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Fabulous Fiction for Children – New Middle Grade Titles

This year has got off to a stunning start for lovers of children’s fiction with some exciting debuts and highly anticipated new titles from established authors too. I have read and enjoyed some great books over the last couple of months and have finally found time to review them here. Here are my recent reads for the middle grade audience, children of about nine to twelve years old, suitable for a wide range of tastes.

Where the World Turns Wild by Nicola Penfold

A085EE5B-B8E1-4D25-A2BE-64C945427D83This exciting debut, a mix of dystopian fiction and epic survival story, is beautifully written capturing the author’s love for the natural world and its important themes will inspire thoughtful discussion among young readers. This is highly recommended.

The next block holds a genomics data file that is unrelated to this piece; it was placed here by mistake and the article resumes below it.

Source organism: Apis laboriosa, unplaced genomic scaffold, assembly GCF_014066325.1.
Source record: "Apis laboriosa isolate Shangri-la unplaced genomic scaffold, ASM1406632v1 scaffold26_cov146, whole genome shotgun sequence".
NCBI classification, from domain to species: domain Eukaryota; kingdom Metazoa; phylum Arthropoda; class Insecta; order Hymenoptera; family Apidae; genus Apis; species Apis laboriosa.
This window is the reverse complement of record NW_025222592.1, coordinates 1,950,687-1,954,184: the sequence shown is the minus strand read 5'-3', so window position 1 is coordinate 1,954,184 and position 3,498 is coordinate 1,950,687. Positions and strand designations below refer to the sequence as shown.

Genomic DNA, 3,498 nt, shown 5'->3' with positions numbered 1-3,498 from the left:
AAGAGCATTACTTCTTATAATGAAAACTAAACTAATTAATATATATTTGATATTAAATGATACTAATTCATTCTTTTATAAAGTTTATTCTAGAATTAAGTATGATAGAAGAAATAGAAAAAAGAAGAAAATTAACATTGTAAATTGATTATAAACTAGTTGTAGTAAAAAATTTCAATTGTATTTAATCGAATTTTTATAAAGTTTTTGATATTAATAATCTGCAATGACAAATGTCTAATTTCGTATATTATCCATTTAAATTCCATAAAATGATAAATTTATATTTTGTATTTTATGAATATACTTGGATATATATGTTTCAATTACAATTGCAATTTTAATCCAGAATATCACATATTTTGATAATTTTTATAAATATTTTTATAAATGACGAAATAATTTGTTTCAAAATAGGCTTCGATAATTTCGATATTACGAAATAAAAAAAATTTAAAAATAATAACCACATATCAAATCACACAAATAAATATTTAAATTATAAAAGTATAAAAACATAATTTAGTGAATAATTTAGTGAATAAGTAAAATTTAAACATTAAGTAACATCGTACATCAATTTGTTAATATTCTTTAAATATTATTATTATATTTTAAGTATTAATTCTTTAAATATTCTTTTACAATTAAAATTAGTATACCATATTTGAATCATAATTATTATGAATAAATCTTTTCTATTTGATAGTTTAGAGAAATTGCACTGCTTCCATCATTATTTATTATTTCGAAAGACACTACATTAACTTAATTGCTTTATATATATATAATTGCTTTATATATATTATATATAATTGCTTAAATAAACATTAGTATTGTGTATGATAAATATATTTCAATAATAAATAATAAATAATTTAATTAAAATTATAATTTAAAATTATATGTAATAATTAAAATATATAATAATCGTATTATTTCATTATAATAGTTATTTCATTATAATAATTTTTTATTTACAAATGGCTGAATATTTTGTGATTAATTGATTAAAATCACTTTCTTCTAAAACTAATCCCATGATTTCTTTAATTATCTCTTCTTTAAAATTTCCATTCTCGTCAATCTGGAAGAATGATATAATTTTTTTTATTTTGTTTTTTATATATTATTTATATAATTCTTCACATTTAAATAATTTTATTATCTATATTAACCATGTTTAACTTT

Juniper Greene and her younger brother, Bear, live in a walled city with their Grandma. Nature  has been banished there, following the outbreak of a deadly man-made disease many years earlier. Most people seem reconciled  to living in this sterile environment but the two children have always known about their resistance to the disease, and dream of escaping to the wild. They long to journey  to the place where humans have survived outside of cities and to be reunited with  their mother. When scientists discover that the siblings provide the key to fighting the disease, the pair must flee for their lives. As they embark into the wildness together they soon learn that there is danger in nature as well as beauty.